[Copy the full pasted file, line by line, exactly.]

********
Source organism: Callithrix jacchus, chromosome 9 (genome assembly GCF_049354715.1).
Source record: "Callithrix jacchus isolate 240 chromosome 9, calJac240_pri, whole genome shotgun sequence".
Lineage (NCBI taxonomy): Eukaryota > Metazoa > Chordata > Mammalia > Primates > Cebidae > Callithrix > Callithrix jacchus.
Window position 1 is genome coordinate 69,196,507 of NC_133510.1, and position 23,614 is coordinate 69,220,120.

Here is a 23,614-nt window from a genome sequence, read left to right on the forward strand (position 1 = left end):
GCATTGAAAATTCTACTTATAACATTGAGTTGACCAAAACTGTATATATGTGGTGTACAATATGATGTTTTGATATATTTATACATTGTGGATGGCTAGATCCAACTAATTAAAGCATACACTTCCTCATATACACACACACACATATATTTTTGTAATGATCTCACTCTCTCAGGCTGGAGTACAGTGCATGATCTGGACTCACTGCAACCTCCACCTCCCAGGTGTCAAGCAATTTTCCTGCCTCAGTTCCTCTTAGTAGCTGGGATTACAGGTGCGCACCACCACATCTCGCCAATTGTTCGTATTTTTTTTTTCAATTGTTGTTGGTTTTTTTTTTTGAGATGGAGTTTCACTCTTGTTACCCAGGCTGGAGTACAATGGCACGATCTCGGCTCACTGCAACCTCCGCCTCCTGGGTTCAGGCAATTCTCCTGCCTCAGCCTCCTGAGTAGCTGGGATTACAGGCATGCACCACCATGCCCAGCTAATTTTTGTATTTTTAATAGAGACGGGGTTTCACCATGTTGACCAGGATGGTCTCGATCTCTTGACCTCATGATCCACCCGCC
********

Source organism: Callithrix jacchus, chromosome 9 (genome assembly GCF_049354715.1).
Source record: "Callithrix jacchus isolate 240 chromosome 9, calJac240_pri, whole genome shotgun sequence".
Lineage (NCBI taxonomy): Eukaryota > Metazoa > Chordata > Mammalia > Primates > Cebidae > Callithrix > Callithrix jacchus.
Window position 1 is genome coordinate 69,196,507 of NC_133510.1, and position 23,614 is coordinate 69,220,120.

Here is a 23,614-nt window from a genome sequence, read left to right on the forward strand (position 1 = left end):
GCATTGAAAATTCTACTTATAACATTGAGTTGACCAAAACTGTATATATGTGGTGTACAATATGATGTTTTGATATATTTATACATTGTGGATGGCTAGATCCAACTAATTAAAGCATACACTTCCTCATATACACACACACACATATATTTTTGTAATGATCTCACTCTCTCAGGCTGGAGTACAGTGCATGATCTGGACTCACTGCAACCTCCACCTCCCAGGTGTCAAGCAATTTTCCTGCCTCAGTTCCTCTTAGTAGCTGGGATTACAGGTGCGCACCACCACATCTCGCCAATTGTTCGTATTTTTTTTTTCAATTGTTGTTGGTTTTTTTTTTTGAGATGGAGTTTCACTCTTGTTACCCAGGCTGGAGTACAATGGCACGATCTCGGCTCACTGCAACCTCCGCCTCCTGGGTTCAGGCAATTCTCCTGCCTCAGCCTCCTGAGTAGCTGGGATTACAGGCATGCACCACCATGCCCAGCTAATTTTTGTATTTTTAATAGAGACGGGGTTTCACCATGTTGACCAGGATGGTCTCGATCTCTTGACCTCATGATCCACCCGCC